But WISP is also just one segment of UBNT’s business. Let’s not forget about the very rapid growth of the enterprise segment, which the company expects to make up at least half of their revenue as it expands. That’s nice, but to me the important part is that it serves as evidence that the company is able to successfully replicate their community-driven approach in other product categories (in other words, they didn’t just get lucky with WISP). That gives the company a lot of potential as it continues to expand into adjacent product categories at disruptive prices while simultaneously maintaining high margins. As long as UBNT can continue producing top quality products demanded and shaped by their community of users at disruptively low prices while maintaining excellent margins, I see a lot of opportunity for future growth.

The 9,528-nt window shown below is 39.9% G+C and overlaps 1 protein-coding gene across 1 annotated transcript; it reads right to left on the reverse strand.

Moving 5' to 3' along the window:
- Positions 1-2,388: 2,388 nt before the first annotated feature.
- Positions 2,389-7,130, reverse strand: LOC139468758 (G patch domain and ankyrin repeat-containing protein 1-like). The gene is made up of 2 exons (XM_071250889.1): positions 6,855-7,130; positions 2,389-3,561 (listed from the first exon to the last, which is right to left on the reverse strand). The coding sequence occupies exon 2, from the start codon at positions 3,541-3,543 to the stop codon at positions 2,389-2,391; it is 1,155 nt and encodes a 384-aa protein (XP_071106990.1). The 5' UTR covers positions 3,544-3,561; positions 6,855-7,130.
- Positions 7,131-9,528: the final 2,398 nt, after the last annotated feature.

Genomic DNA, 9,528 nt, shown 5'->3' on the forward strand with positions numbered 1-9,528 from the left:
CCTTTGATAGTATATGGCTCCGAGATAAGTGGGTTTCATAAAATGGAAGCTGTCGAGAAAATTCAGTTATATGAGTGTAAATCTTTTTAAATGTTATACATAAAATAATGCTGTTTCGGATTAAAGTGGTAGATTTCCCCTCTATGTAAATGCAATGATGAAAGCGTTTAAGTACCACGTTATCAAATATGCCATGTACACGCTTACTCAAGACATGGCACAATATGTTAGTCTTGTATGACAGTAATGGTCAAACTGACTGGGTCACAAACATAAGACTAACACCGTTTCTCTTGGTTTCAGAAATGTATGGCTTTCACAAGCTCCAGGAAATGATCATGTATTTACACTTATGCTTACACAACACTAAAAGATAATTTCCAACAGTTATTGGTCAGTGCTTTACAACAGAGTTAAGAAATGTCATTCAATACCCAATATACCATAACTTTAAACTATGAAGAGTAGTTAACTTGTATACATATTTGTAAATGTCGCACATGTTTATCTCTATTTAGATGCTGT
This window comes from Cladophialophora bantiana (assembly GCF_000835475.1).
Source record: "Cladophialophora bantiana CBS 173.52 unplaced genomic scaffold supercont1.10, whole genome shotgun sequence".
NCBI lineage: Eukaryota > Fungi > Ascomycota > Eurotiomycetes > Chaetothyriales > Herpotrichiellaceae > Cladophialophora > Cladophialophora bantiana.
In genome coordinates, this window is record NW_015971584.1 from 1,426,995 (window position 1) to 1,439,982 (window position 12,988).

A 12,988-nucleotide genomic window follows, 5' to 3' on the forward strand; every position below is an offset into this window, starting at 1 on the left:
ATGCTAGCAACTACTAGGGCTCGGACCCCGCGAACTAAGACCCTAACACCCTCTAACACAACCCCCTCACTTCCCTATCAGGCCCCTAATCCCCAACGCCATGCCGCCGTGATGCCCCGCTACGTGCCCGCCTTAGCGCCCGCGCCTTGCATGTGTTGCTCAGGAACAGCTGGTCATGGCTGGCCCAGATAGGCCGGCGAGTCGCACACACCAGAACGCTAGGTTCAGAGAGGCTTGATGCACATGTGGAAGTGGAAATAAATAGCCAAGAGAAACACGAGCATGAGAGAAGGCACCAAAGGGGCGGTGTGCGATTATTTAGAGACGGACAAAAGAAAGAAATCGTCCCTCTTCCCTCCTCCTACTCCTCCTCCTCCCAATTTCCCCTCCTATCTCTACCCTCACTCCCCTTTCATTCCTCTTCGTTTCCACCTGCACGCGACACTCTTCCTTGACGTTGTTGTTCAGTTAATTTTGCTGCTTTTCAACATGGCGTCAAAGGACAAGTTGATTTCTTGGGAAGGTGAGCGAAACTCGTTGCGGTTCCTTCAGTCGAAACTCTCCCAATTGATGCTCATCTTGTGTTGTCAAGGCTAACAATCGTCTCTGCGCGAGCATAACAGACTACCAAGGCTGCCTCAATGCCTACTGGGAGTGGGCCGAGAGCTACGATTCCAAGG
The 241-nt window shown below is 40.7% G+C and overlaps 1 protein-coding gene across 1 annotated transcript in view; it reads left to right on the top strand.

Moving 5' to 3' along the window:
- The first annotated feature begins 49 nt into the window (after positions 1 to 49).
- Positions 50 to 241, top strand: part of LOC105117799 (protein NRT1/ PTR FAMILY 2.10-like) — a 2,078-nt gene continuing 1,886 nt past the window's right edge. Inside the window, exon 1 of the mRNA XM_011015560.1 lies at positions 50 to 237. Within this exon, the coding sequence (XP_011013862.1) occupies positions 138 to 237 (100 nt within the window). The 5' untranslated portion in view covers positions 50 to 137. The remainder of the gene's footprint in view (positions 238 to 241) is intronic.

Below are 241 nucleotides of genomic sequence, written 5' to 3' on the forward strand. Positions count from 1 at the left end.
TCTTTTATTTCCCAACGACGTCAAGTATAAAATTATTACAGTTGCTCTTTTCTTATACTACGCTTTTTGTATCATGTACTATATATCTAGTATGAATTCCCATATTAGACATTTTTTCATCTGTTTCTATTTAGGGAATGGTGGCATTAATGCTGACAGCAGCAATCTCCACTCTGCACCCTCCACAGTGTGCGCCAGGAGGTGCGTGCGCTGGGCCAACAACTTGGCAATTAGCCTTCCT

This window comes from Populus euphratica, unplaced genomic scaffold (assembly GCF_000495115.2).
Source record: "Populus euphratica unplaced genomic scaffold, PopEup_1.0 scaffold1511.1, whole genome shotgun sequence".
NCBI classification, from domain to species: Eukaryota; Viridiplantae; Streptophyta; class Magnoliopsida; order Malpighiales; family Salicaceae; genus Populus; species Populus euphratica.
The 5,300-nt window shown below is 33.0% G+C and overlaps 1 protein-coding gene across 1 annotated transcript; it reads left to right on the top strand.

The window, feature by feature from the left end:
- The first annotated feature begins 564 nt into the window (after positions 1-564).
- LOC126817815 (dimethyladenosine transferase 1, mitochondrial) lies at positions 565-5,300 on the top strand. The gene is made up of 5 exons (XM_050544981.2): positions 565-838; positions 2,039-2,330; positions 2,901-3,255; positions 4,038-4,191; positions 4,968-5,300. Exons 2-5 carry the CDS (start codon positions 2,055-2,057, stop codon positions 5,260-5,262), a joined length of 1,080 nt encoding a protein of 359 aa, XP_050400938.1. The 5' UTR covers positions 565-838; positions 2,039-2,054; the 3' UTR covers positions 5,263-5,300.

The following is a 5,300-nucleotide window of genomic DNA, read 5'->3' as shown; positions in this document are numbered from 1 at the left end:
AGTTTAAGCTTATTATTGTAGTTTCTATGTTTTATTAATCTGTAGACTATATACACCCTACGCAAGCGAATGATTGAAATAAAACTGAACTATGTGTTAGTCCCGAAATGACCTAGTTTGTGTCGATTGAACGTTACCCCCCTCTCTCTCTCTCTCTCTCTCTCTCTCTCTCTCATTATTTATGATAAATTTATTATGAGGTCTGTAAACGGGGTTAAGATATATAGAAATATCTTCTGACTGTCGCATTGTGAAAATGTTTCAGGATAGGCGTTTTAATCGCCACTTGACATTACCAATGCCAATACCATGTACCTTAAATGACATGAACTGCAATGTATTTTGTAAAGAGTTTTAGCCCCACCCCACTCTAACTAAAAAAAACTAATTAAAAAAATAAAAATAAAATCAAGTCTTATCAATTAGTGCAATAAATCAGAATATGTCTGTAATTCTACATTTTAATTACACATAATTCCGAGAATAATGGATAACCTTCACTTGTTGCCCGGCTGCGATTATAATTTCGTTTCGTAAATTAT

So again, UBNT is all about the business model to me. Product categories will come and go over time. I would become concerned when I start to see some aspect of the business model failing – repeated engineering failures, an inability to successfully enter new product categories, a diminishing user community, movement towards a more traditional model (like hiring of a large sales force), etc.

Ultimately, I think success will follow naturally if the company is doing the right things. It won’t always be in a straight line, and there will undoubtedly be bumps along the road, but I do think that UBNT has a special sauce and that’s why I’m invested in it.